Buy-To-Let is a business, period.
Anyone that has a property on the rental market is running a business, regardless of whether they push all the day-to-day responsibilities onto a letting agent and dislocate themselves from the project.
I know many Landlords don’t see it as a business, but rather a long term investment which just ‘works’ on its own accord and runs in the background. While that maybe the case, the fact still remains that your investment required capital investment, and in the short and/or long term you expect a good return, which is essentially the whole end-game of any financial business. No one is in this game to come out at the other end poorer and uglier.
In order to measure the success rate of any profiteering business, expenses need to be tracked. It’s extremely important for landlords to measure how much they are putting into the pot and how much they’re getting in return. If the business is running at a loss, what is the point of running at all? More worryingly, what if you don’t know if you’re running at a loss?
How many landlords can tell me how much they spent on their investment in 2006? How many landlords can easily tell me how much they spent on maintenance over 5 years? I’m sure the numbers would be limited.
The extent of how deep you want to go with your analyse is dependent on how far you want to dig- the limits are endless, and you could essentially beat the numbers to death. But the average landlord that has a social life, or life in general for that matter, will have no interest in digging too deep. The basics will suffice; knowing the incoming and outgoing costs and expenses.
I try to monitor my investments to the level where I know what is coming in and what is going out. A lot of landlords don’t even track basic payments like rental income and mortgage payments. Tracking the basics should be the bread and butter work for every landlord should be doing. Despite popular belief, there’s more to being a landlord than simply collecting the rent and making mortgage payments. It’s all good collecting rent and paying the bills, but it makes no sense if you’re doing it at a loss.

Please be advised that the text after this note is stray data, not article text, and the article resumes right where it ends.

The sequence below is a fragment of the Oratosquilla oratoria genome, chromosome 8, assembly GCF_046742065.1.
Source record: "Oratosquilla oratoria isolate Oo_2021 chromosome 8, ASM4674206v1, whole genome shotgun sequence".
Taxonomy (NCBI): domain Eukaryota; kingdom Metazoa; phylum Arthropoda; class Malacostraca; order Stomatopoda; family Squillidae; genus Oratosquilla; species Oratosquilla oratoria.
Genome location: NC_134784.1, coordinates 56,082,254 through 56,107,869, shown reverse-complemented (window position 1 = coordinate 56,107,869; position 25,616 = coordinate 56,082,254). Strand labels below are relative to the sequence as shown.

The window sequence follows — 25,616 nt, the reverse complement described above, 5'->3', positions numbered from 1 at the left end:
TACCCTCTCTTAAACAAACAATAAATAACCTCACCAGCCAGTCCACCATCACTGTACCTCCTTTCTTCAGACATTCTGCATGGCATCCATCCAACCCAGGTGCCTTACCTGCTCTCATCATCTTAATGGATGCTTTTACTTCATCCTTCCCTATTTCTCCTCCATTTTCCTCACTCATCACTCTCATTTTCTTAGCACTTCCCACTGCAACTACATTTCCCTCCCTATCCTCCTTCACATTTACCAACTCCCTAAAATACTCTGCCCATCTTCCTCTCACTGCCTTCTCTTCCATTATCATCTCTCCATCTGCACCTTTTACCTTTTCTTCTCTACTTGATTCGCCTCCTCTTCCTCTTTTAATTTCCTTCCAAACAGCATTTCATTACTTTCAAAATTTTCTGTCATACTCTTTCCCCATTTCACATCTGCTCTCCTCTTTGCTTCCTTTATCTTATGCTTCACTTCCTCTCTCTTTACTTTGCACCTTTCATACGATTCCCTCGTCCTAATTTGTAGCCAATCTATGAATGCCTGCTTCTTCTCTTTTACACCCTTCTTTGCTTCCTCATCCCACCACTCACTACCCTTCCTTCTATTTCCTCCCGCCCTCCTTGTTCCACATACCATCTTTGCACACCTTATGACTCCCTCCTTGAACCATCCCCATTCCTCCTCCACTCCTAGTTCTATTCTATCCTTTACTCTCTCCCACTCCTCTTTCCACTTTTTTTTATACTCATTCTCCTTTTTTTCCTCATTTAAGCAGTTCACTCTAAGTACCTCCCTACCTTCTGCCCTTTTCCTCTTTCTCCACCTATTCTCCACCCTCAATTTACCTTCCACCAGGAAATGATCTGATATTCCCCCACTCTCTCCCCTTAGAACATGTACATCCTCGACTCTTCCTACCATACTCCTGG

When I started letting a property, I wasn’t keeping on top of things, particularly the ‘numbers’, because numbers aren’t fun or glamourous, right? But I soon learned it was becoming increasingly difficult to track my expenditures off the top of my head, I would frequently find myself in a right mess. I would get so confused that I often couldn’t even remember when or if my tenants paid their rent. It’s extremely easy to lose track of even the most basic transactions, even if there’s one or two to follow per month. As a futile, yet somewhat useful solution, I devised a very simple Excel sheet that calculated everything I wanted to know.
Like I said, it’s extremely rudimentary. It won’t win any awards for innovation.
It basically holds basic information about the tenant and property (useful for those with multiple properties), and most importantly, calculates all my incoming and outgoing expenses, which ultimately allows me to to see what’s going in and out, what state my finances are in. Everything automatically updates as I enter new costs. It doesn’t cover anywhere near as much detail as a real property enthusiast/professional would love to indulge in, but it suffices for the average Joe that just wants to feel good and know the basics. If you’re looking for something a little more advanced and sophisticated, you might be better served at the landlord software section– there’s a whole range of extremely powerful solutions, most of which will even calculate your tax returns for you.
I’m going to make the spreadsheet downloadable so you can use it, or perhaps get inspiration from it. Anyone with Microsoft Excel can access the download. If anyone has any suggestions or modifications they would like to see in the spreadsheet, please let me know.
Do you measure your success? If not, it’s about time you did.